LED lighting teardowns

LED-based lighting is still far from a mainstream technology, and its designs are in flux. Early SSL products are making their way onto store shelves and into inventory. LED lighting teardowns: Five lighting designs that illuminate the future of lighting article shows product examples that can indicate what direction SSL design will take, at least in its early stages.

Gerald_G_Light_Emiting_Diodes

4 Comments

  1. Eric Lee says:

    Also consider SMD LED technology. They are much more efficient that refractor LED bulbs.

    Reply
  2. crossbow says:

    LED is the future for sure

    Reply
  3. Tomi Engdahl says:

    Samsung LED light bulb teardown includes objective dimming numbers
    http://www.edn.com/blog/PowerSource/41611-Samsung_LED_light_bulb_teardown_includes_objective_dimming_numbers.php

    Notice that the incandescent bulb (yellow line) does not dim linearly with power. It’s main achievement is that it does dim down to zero. A CFL does a better job of dimming with power, and the Samsung LED light is very good, dimming quite linearly with power. However, it drops out at just under 20% of its max output light. (Which, however, more than meets the L-Prize spec.)

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  4. Tomi Engdahl says:

    Teardown: LED touch controllers & PSU
    http://www.edn.com/design/consumer/4441209/Teardown–LED-touch-controllers—PSU?_mc=NL_EDN_EDT_EDN_funfriday_20160115&cid=NL_EDN_EDT_EDN_funfriday_20160115&elq=0ef180ceef354058a1a8715a3ec9f6bc&elqCampaignId=26543&elqaid=30339&elqat=1&elqTrackId=72c7df5aa5994fe28bf8df2627375a67

    Most of my house lighting is now LED-based, and most of that uses various shapes and sizes of incandescent bulb replacements. But for a few cases, I’m using pure LED designs – in particular – white and RGB strips. These require power supplies and, optionally, controllers. Keep reading as I open up a few examples I bought straight from Chinese distributors.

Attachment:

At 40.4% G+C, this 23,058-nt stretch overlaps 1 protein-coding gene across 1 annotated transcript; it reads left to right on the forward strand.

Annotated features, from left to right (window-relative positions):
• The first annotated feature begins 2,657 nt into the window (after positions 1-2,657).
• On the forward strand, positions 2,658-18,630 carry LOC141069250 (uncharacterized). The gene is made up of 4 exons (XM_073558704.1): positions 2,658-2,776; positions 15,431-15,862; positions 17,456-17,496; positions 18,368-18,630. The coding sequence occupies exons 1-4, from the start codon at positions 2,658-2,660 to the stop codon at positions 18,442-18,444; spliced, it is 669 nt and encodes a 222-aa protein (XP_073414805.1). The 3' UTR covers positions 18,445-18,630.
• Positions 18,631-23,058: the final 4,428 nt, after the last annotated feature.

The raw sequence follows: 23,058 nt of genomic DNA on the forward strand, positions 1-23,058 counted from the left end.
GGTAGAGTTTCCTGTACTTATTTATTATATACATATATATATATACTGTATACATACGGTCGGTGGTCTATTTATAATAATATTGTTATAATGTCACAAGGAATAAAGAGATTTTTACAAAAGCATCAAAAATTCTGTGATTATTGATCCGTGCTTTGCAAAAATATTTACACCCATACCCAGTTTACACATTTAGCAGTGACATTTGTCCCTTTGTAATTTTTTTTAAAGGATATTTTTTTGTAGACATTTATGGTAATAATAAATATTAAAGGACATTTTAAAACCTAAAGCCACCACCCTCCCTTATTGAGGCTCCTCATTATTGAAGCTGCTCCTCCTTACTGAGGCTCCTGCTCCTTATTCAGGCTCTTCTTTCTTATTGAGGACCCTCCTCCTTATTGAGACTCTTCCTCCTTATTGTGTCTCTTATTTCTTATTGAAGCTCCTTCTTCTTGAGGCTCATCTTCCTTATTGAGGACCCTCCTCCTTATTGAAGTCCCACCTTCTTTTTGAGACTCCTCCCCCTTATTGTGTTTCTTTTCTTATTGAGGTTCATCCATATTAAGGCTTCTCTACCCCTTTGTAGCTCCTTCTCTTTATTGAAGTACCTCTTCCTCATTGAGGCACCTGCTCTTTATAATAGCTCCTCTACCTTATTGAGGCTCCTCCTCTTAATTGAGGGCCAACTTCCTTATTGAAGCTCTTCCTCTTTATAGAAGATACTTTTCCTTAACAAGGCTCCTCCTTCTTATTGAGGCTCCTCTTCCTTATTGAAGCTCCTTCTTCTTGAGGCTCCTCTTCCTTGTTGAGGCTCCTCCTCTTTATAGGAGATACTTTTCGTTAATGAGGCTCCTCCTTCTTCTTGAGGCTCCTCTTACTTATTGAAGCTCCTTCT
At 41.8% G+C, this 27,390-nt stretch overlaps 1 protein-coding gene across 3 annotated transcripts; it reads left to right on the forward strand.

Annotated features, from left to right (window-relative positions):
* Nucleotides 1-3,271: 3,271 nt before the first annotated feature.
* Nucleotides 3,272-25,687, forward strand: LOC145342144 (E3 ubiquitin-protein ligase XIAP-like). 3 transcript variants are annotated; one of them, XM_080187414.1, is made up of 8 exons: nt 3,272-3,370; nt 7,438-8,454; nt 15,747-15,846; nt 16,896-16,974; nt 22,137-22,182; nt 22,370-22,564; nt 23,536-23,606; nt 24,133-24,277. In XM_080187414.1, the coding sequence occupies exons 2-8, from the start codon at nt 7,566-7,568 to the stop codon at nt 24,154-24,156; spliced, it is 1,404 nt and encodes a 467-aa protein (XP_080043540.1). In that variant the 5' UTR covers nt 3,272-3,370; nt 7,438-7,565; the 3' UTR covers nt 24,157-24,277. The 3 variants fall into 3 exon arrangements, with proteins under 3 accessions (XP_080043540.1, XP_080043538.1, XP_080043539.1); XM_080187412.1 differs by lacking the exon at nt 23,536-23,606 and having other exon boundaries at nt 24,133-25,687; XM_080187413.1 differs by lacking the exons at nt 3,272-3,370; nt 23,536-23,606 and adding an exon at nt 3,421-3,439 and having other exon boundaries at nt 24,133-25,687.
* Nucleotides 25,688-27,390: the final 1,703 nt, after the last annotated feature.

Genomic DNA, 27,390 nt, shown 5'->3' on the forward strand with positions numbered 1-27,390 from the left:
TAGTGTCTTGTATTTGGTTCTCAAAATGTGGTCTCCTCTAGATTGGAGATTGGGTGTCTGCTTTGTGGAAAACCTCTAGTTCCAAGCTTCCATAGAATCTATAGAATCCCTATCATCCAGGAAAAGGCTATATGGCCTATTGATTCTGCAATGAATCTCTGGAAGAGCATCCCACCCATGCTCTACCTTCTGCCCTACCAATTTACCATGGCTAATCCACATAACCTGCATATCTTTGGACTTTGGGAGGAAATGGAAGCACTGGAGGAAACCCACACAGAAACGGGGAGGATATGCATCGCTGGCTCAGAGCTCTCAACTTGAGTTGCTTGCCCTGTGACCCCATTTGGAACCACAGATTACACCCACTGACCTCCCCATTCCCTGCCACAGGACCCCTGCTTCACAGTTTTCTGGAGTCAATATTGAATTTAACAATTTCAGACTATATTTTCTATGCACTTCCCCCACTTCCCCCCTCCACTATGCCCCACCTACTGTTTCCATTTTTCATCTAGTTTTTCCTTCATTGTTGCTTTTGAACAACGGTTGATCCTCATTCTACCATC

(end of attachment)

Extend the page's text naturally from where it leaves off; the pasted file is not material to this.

I decided to try building something futuristic: a white plexiglass sheet backed with LED strips, and with touch controls for brightness.

    My plan was to build µC-based touch controls from scratch, but I couldn’t resist taking the easy route after discovering LED touch controllers for under $20 (USD), shipped.

    When I discovered the line of touch dimmers, amidst the various styles of single-channel and RGB models, was, sure enough, one that fades between cool and warm white. So, that’s what I bought…just in case. It cost no more than a single-channel unit.

    The main board’s µC or ASIC here has been obfuscated, but a bit of tracing might reveal its basic identity (a PIC perhaps).

    To make my crazy plexiglass design work, I’ll also need a power supply. Here’s what I sourced for about four bucks

    Based on a bit of circuit tracing, I’d guess it’s a simple flyback design. In fact, there’s no obvious control chip at all, unless it’s masquerading as a transistor or optocoupler.

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